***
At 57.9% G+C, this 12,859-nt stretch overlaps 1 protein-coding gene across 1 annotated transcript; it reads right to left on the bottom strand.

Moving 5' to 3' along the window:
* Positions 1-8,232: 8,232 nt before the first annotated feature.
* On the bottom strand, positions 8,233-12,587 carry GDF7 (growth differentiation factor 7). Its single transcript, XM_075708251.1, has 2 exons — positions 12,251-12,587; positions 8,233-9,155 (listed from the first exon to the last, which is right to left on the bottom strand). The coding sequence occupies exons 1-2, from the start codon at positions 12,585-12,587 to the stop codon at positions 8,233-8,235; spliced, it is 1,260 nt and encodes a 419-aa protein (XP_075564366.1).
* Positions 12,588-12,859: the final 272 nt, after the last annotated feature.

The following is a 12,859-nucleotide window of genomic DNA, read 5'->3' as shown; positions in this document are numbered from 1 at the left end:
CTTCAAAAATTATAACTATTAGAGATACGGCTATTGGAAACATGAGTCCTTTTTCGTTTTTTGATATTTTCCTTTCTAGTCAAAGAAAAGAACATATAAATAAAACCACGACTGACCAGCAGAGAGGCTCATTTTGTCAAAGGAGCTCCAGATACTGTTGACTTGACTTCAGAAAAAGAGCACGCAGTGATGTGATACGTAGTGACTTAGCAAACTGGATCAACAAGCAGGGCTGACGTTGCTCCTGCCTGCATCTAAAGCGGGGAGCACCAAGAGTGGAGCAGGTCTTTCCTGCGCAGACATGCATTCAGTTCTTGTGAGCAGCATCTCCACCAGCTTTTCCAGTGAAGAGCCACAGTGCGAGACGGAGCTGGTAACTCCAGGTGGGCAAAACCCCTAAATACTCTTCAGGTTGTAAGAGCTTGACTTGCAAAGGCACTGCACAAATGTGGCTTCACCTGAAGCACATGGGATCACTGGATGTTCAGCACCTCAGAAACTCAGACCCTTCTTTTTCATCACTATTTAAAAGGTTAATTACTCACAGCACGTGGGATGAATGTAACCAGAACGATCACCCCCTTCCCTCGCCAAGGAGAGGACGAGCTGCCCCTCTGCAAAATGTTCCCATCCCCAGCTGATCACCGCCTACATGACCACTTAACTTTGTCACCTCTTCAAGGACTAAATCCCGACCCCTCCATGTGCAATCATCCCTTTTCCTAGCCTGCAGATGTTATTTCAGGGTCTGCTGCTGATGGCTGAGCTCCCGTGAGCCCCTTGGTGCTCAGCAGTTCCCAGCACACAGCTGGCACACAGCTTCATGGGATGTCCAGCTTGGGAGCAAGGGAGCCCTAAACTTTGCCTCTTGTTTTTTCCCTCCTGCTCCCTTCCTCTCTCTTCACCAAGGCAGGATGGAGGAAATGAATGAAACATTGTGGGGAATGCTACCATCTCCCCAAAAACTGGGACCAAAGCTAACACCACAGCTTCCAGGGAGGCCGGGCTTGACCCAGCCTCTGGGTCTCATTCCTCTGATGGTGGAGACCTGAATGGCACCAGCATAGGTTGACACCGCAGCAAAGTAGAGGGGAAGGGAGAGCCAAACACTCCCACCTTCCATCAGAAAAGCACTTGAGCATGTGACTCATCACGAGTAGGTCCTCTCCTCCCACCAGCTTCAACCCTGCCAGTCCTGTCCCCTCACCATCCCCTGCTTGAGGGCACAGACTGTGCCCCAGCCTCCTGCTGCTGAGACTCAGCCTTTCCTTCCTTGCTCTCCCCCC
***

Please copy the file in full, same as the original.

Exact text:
At 57.9% G+C, this 12,859-nt stretch overlaps 1 protein-coding gene across 1 annotated transcript; it reads right to left on the bottom strand.

Moving 5' to 3' along the window:
* Positions 1-8,232: 8,232 nt before the first annotated feature.
* On the bottom strand, positions 8,233-12,587 carry GDF7 (growth differentiation factor 7). Its single transcript, XM_075708251.1, has 2 exons — positions 12,251-12,587; positions 8,233-9,155 (listed from the first exon to the last, which is right to left on the bottom strand). The coding sequence occupies exons 1-2, from the start codon at positions 12,585-12,587 to the stop codon at positions 8,233-8,235; spliced, it is 1,260 nt and encodes a 419-aa protein (XP_075564366.1).
* Positions 12,588-12,859: the final 272 nt, after the last annotated feature.

The following is a 12,859-nucleotide window of genomic DNA, read 5'->3' as shown; positions in this document are numbered from 1 at the left end:
CTTCAAAAATTATAACTATTAGAGATACGGCTATTGGAAACATGAGTCCTTTTTCGTTTTTTGATATTTTCCTTTCTAGTCAAAGAAAAGAACATATAAATAAAACCACGACTGACCAGCAGAGAGGCTCATTTTGTCAAAGGAGCTCCAGATACTGTTGACTTGACTTCAGAAAAAGAGCACGCAGTGATGTGATACGTAGTGACTTAGCAAACTGGATCAACAAGCAGGGCTGACGTTGCTCCTGCCTGCATCTAAAGCGGGGAGCACCAAGAGTGGAGCAGGTCTTTCCTGCGCAGACATGCATTCAGTTCTTGTGAGCAGCATCTCCACCAGCTTTTCCAGTGAAGAGCCACAGTGCGAGACGGAGCTGGTAACTCCAGGTGGGCAAAACCCCTAAATACTCTTCAGGTTGTAAGAGCTTGACTTGCAAAGGCACTGCACAAATGTGGCTTCACCTGAAGCACATGGGATCACTGGATGTTCAGCACCTCAGAAACTCAGACCCTTCTTTTTCATCACTATTTAAAAGGTTAATTACTCACAGCACGTGGGATGAATGTAACCAGAACGATCACCCCCTTCCCTCGCCAAGGAGAGGACGAGCTGCCCCTCTGCAAAATGTTCCCATCCCCAGCTGATCACCGCCTACATGACCACTTAACTTTGTCACCTCTTCAAGGACTAAATCCCGACCCCTCCATGTGCAATCATCCCTTTTCCTAGCCTGCAGATGTTATTTCAGGGTCTGCTGCTGATGGCTGAGCTCCCGTGAGCCCCTTGGTGCTCAGCAGTTCCCAGCACACAGCTGGCACACAGCTTCATGGGATGTCCAGCTTGGGAGCAAGGGAGCCCTAAACTTTGCCTCTTGTTTTTTCCCTCCTGCTCCCTTCCTCTCTCTTCACCAAGGCAGGATGGAGGAAATGAATGAAACATTGTGGGGAATGCTACCATCTCCCCAAAAACTGGGACCAAAGCTAACACCACAGCTTCCAGGGAGGCCGGGCTTGACCCAGCCTCTGGGTCTCATTCCTCTGATGGTGGAGACCTGAATGGCACCAGCATAGGTTGACACCGCAGCAAAGTAGAGGGGAAGGGAGAGCCAAACACTCCCACCTTCCATCAGAAAAGCACTTGAGCATGTGACTCATCACGAGTAGGTCCTCTCCTCCCACCAGCTTCAACCCTGCCAGTCCTGTCCCCTCACCATCCCCTGCTTGAGGGCACAGACTGTGCCCCAGCCTCCTGCTGCTGAGACTCAGCCTTTCCTTCCTTGCTCTCCCCCC